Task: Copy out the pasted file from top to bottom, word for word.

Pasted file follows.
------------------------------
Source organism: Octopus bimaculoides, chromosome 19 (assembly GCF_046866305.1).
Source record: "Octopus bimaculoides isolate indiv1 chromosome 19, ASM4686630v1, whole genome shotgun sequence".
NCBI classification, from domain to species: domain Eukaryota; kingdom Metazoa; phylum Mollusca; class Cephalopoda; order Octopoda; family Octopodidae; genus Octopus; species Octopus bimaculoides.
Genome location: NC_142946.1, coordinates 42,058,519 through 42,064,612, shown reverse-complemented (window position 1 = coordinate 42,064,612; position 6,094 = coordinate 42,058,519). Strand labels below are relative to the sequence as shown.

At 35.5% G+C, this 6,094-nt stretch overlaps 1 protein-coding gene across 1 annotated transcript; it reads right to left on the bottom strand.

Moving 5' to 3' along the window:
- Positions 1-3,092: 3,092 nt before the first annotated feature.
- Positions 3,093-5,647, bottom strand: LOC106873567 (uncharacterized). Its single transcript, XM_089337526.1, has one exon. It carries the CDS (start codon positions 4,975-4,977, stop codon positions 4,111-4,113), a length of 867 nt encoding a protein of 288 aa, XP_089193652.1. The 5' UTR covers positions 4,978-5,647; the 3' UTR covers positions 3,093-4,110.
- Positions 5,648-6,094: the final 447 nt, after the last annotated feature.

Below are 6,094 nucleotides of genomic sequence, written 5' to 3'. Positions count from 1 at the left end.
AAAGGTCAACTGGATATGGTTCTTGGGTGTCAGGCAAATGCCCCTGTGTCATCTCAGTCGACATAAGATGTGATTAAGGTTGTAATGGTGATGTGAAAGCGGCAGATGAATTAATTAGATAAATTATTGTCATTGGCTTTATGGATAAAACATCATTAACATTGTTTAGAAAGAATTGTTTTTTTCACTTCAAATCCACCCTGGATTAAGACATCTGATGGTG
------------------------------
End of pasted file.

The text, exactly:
Source organism: Octopus bimaculoides, chromosome 19 (assembly GCF_046866305.1).
Source record: "Octopus bimaculoides isolate indiv1 chromosome 19, ASM4686630v1, whole genome shotgun sequence".
NCBI classification, from domain to species: domain Eukaryota; kingdom Metazoa; phylum Mollusca; class Cephalopoda; order Octopoda; family Octopodidae; genus Octopus; species Octopus bimaculoides.
Genome location: NC_142946.1, coordinates 42,058,519 through 42,064,612, shown reverse-complemented (window position 1 = coordinate 42,064,612; position 6,094 = coordinate 42,058,519). Strand labels below are relative to the sequence as shown.

At 35.5% G+C, this 6,094-nt stretch overlaps 1 protein-coding gene across 1 annotated transcript; it reads right to left on the bottom strand.

Moving 5' to 3' along the window:
- Positions 1-3,092: 3,092 nt before the first annotated feature.
- Positions 3,093-5,647, bottom strand: LOC106873567 (uncharacterized). Its single transcript, XM_089337526.1, has one exon. It carries the CDS (start codon positions 4,975-4,977, stop codon positions 4,111-4,113), a length of 867 nt encoding a protein of 288 aa, XP_089193652.1. The 5' UTR covers positions 4,978-5,647; the 3' UTR covers positions 3,093-4,110.
- Positions 5,648-6,094: the final 447 nt, after the last annotated feature.

Below are 6,094 nucleotides of genomic sequence, written 5' to 3'. Positions count from 1 at the left end.
AAAGGTCAACTGGATATGGTTCTTGGGTGTCAGGCAAATGCCCCTGTGTCATCTCAGTCGACATAAGATGTGATTAAGGTTGTAATGGTGATGTGAAAGCGGCAGATGAATTAATTAGATAAATTATTGTCATTGGCTTTATGGATAAAACATCATTAACATTGTTTAGAAAGAATTGTTTTTTTCACTTCAAATCCACCCTGGATTAAGACATCTGATGGTG